Governments across the UK have bold ambitions to improve cancer survival and transform patients’ quality of life for the 1 in 2 of us who will be diagnosed with the disease. Decades of hard work have resulted in cancer survival doubling over the last half a century – now half of people diagnosed with cancer live for 10 years or more. Progress has been made in recognising and addressing the wider support needs of people with cancer. Despite this, tragically, 165,000 people still die of cancer every year in this country and millions have their lives turned upside down by this unforgiving disease. With the number of people in the UK diagnosed with cancer expected to grow to over 500,000 per year by 2035, it’s critical that ambitions to transform cancer survival and patient experience turn into reality, quickly.
Undoubtedly the COVID-19 pandemic has made the challenge much harder. At the height of COVID-19 surges, thousands of people went undiagnosed, tests and treatments were disrupted, and cancer clinical trials were paused or slowed down. In some cases, this was because people did not access help for possible cancer symptoms. In other cases, changes to cancer services were made. Whatever the reason, the disruption is real, and thousands of people have been impacted.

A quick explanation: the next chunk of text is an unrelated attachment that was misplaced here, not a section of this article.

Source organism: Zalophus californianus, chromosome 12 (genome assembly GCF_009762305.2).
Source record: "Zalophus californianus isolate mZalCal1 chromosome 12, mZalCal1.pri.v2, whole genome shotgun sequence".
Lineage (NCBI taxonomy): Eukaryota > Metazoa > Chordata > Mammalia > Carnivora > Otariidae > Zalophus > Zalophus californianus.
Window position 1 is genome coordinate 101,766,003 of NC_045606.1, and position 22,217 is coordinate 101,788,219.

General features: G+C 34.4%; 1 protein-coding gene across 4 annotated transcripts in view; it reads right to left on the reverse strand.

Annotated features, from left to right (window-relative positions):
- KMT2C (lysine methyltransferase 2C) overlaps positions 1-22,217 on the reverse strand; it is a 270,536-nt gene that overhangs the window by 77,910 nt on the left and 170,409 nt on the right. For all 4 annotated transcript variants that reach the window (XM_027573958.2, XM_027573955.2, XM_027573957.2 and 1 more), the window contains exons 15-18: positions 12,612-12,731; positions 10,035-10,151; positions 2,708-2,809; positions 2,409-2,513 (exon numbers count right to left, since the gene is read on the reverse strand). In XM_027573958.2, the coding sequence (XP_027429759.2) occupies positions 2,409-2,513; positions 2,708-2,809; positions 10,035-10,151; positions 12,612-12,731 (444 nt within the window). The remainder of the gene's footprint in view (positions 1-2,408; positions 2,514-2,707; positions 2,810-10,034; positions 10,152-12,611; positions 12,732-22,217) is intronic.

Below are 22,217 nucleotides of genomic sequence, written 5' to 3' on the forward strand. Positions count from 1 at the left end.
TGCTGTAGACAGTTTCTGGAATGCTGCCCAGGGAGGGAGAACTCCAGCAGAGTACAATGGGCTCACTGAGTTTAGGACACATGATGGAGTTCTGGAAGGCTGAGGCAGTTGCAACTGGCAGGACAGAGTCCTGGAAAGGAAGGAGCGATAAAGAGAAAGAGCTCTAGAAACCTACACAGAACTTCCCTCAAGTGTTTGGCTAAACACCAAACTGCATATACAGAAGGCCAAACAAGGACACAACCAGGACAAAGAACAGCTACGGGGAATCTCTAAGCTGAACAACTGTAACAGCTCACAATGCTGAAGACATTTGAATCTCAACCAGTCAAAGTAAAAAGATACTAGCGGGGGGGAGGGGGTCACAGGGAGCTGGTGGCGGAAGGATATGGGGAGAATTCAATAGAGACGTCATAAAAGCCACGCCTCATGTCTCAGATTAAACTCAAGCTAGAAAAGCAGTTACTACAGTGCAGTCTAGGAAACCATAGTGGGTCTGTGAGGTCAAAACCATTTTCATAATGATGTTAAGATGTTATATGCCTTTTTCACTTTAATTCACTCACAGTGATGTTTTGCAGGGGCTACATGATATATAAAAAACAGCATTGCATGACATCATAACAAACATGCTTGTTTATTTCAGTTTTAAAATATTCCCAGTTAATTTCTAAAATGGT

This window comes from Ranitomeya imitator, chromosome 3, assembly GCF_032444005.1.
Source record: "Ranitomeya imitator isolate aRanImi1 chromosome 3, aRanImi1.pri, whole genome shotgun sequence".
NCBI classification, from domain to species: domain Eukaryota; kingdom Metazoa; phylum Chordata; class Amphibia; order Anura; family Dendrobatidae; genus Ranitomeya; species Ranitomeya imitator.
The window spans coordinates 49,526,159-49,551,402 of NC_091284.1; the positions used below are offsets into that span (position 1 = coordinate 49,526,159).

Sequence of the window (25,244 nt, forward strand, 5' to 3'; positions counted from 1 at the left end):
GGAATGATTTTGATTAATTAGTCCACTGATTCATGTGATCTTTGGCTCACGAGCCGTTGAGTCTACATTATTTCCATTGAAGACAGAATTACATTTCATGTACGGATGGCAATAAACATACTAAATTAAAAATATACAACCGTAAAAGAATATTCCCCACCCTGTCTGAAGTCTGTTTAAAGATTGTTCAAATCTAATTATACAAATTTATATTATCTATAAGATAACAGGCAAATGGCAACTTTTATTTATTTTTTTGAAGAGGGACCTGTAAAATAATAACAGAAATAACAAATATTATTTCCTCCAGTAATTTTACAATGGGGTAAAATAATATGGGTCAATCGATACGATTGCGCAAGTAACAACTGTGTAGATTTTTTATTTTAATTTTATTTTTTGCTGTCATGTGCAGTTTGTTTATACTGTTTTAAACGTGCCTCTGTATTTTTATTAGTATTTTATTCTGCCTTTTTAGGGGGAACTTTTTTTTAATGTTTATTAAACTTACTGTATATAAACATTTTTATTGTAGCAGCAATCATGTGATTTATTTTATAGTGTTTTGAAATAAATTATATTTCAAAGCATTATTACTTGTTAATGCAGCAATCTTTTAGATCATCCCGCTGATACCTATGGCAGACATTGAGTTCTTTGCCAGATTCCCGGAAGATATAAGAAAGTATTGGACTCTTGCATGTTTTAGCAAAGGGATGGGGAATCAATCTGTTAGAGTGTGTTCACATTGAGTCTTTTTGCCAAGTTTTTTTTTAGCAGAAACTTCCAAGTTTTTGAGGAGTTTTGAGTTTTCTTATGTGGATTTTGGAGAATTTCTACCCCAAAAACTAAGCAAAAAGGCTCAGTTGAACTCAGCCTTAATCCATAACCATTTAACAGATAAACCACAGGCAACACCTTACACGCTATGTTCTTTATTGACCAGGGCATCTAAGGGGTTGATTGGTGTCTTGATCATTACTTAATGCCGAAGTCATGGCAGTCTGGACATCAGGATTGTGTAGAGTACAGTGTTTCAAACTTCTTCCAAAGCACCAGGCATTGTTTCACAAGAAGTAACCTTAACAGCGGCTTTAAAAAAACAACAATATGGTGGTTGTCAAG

2. Continue to encourage people with signs and symptoms of cancer to seek help from their GP
3. Expand the number of staff in key cancer professions
4. Drive earlier and faster diagnosis
5. Ensure personalised care and support for all
6. Strengthen the UK’s medical R&D base to accelerate improvements in cancer outcomes
7. Resource high quality end of life care
8. Be bolder in measures to prevent cancer by introducing measures quickly to restrict junk-food marketing on TV and online to reduce childhood obesity rates, implementing a Smoke-Free 2030 Fund to pay for measures to create a smoke-free UK, and increasing funding for local public health services
Watch a short video clip here:
Watch a BBC video about cancer services and the COVID-19 pandemic here